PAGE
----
One of the most pro-Israel members of Congress offered a qualified defense of President Obama Thursday after the president claimed at a New York fundraiser that he's done more than any administration for Israel's security.
While the president has been pilloried by would-be Republican challengers over his on-again, off-again relationship with Israeli Prime Minister Benjamin Netanyahu, Obama claimed Wednesday evening that when it comes to military support the Jewish state has had no better friend.
"I try not to pat myself too much on the back, but this administration has done more in terms of the security of the state of Israel than any previous administration," Obama said.
Sen. Joe Lieberman, I-Conn., a staunch supporter of Israel, gave partial support to the statement in an interview with Fox News on Thursday.
"It is true, and you'll hear this from a lot of Israeli leaders, that President Obama has been very good on supporting Israel's military and its security," Lieberman said.
But Lieberman said the diplomatic front hasn't been so rosy.
"Obviously, there have been some very tough moments between Israel and President Obama on questions such as his call for a so-called settlement freeze and the statement that he wanted to have Israel begin negotiations returning to the '67 borders," he said.
Lieberman said Obama made a "good point" about his support for Israel's security. "On the diplomatic peace process side, I think it's less positive," Lieberman said.
The president, despite some very-public efforts, has been unable to kick-start sustained peace talks between the Israelis and Palestinians. Some have claimed Obama's attitude toward Israel opened the door for the Palestinian statehood push at the U.N., a push Obama has opposed.
Republican presidential hopeful Mitt Romney, targeted by the president's re-election committee more than any other potential challenger, said the president is in fantasy land with the latest claims.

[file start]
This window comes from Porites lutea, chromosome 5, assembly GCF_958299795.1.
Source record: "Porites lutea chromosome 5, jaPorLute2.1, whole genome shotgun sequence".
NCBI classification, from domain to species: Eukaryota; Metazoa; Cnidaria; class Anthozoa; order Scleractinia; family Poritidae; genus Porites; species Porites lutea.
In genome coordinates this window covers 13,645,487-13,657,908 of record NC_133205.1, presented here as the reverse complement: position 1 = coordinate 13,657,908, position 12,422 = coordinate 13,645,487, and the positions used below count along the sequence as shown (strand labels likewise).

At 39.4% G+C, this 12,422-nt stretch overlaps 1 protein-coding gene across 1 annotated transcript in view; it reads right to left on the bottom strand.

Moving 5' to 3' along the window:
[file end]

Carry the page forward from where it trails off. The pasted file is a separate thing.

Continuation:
But his administration did press for extra funding for Israel's "Iron Dome" missile defense system. U.S. military aid for Israel hit $3 billion in fiscal 2011, up from $2.4 billion in fiscal 2008.
"President Obama, in New York to raise campaign cash, told a group of prospective donors that 'We don’t compromise when it comes to Israel's security.' That would be great news, if it were true," Romney said in a written statement.
"Unfortunately, under the Obama administration, U.S.-Israeli relations have hit a low not seen since the Jimmy Carter years. It is not merely the way that President Obama has disparaged Israel's prime minister in public and private. U.S. policy itself is at issue. Whether the question is peace talks with the Palestinians or defining Israel's borders or keeping Iran from getting nuclear weapons, the administration has repeatedly scanted Israel's interests," he said.
At the fundraiser, Obama said the Israeli government would agree with his claim.
"Whether it's making sure that our intelligence cooperation is effective, to making sure that we're able to construct something like an Iron Dome so that we don't have missiles raining down on Tel Aviv, we have been consistent in insisting that we don't compromise when it comes to Israel's security," Obama said.